Amanda Gorman addresses book bans in 1st interview since poem was restricted

Poet and author Amanda Gorman joins "CBS Mornings" for her first interview since her poem and book, "The Hill We Climb," was restricted by a Florida elementary school. She shares her initial reaction to the ban, why she believes restricting books keeps history from children and how she got involved in a book-ban giveaway event.
▶ Watch Video: Poet and author Amanda Gorman on “The Hill We Climb” being restricted in a Florida school

Poet Amanda Gorman appeared on “CBS Mornings” Wednesday for her first interview since her poem and book, “The Hill We Climb,” was restricted in a Florida school in May. 

Gorman read the poem at President Joe Biden’s 2020 inauguration. A parent of two children attending Bob Graham Education Center, a school in Miami Lakes that serves students in kindergarten through eighth grade, filed a complaint that resulted in the book being removed from the elementary level part of the library. 

The parent — who alleged in her complaint that the material is not educational, has indirect hate messages and indoctrinates students — said she had not read the book and incorrectly identified its author as Oprah Winfrey. Three other books were also restricted. 

Gorman said that in addition to the book being moved to the middle school section of the library, students now have to specifically ask for “The Hill We Climb” and prove to a media specialist they have the correct reading level for the book. 

“There’s a huge loophole that exists where we expect if a book isn’t burned behind the school and thrown away, that’s not a ban … I think we have to broaden our understanding of the restriction and removal that’s going on,” Gorman said. 

“Just because a book is still technically in circulation doesn’t mean that the access to that book has been preserved,” she said. “If anything, we’re seeing a lot of rolling back of that access.”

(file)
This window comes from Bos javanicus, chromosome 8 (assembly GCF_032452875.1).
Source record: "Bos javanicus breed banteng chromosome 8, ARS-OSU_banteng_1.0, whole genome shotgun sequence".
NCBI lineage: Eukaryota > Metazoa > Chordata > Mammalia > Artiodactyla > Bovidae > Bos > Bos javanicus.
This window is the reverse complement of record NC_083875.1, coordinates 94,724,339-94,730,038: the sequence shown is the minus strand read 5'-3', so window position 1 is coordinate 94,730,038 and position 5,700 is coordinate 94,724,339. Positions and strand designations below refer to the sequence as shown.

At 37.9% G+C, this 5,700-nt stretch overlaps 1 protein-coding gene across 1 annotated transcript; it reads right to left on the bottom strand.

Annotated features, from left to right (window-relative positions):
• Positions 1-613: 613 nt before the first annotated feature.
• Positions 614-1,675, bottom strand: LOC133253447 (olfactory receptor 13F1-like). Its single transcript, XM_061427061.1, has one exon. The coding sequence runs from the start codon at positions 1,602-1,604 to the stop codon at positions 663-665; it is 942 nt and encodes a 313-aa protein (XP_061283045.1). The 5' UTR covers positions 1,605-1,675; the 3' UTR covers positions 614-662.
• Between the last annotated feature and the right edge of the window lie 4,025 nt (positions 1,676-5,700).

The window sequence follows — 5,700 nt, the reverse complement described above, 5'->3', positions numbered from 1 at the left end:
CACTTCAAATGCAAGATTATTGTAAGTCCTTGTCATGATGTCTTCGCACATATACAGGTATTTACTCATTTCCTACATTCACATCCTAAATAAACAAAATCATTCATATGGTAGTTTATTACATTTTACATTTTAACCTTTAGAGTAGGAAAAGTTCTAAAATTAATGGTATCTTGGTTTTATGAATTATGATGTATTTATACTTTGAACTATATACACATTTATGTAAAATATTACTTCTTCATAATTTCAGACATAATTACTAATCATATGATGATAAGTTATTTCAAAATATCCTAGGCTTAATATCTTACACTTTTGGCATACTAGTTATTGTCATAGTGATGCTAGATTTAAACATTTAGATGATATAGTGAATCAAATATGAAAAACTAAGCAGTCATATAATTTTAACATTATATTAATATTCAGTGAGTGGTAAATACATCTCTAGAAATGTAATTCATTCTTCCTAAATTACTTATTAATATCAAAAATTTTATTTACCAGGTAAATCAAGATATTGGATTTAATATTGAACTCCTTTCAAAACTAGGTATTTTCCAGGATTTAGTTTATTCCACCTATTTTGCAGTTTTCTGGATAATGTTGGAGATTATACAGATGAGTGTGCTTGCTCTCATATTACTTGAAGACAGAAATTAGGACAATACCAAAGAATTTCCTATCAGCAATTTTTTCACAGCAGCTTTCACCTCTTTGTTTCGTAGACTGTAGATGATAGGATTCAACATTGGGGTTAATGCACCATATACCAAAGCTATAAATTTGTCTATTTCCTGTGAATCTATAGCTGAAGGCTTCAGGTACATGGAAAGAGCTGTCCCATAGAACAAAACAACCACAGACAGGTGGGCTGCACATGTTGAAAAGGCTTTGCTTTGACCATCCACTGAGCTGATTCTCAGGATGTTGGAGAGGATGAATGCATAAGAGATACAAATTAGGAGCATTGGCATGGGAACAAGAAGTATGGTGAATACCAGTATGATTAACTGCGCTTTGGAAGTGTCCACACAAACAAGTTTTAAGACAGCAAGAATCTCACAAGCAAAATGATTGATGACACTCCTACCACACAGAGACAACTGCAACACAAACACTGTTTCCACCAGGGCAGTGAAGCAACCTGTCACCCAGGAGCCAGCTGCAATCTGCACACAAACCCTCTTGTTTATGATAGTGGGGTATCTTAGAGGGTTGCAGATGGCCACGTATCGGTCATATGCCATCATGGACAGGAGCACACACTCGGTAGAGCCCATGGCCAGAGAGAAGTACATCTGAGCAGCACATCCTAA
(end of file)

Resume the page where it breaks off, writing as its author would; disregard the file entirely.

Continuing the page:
Gorman said she experienced “a mix of shock and sadness” when she heard her book was being restricted. 

“I couldn’t understand a reason for rendering this piece as inappropriate for elementary school students … When I wrote ‘The Hill We Climb,’ it was so important for me that young people would see themselves represented in a significant moment in our democratic history, and that the reality of that, in that moment, would be erased for young people who deserve to see themselves at a place and station like that, that was just really disappointing,” Gorman said. 

“The Hill We Climb” is one of many books that have recently been removed from, or limited in, libraries. Over 1,600 titles were banned from school libraries in the 2021-2022 school year, according to a report from PEN America, affecting 138 school districts in 32 states. CBS News previously reported that Florida and Texas lead the nation in such restrictions. 

Gorman cited an analysis from The Washington Post that showed most book bans in the country were filed by just 11 people.

Advocates for book restrictions say it is a matter of parents’ rights, and that parents should be able to have a say in what their children have access to at school. 

Record number of attempted book bans in 2022, American Library Association says


“What that underscores for me is with how the structure works … All it takes is one person, one quickly written complaint, to render that book inaccessible for everyone in that community,” Gorman said. “I see it less as an issue between parents and schools, because when you think about it, every parent has the right to make decisions about what their child can read. I’m fine with those parents not liking my poetry, that’s completely in your right. But when we get to a situation where that one person’s dislike of my work leads to everyone else not having access to that, that is a huge issue, I think, because it encroaches on our freedom to really absorb and love and enjoy literature from where we are.” 

Gorman also highlighted research that shows many complaints target books that feature LGBTQ+ characters or characters of color, or discuss LGBTQ+ or race-related topics. 

“I have to think about what messaging that sends to young readers. It’s as if you’re saying, ‘you are inappropriate if you’re African American. You are inappropriate if you are gay. You are inappropriate if you are an immigrant,'” Gorman said. “And there’s this huge argument that it’s about protecting and sheltering our children from ideas that are just too advanced for them, but when you look at the majority of the books that have actually been banned, it’s more about creating a bookshelf that doesn’t represent the diverse facets of America.” 

Gorman told CBS News she is working with PEN America, which advocates for free expression and defends writers around the world, to have the book restored to shelves. She and the organization have launched a campaign asking people to send letters to the school district calling for “The Hill We Climb” to be made available to all students. 

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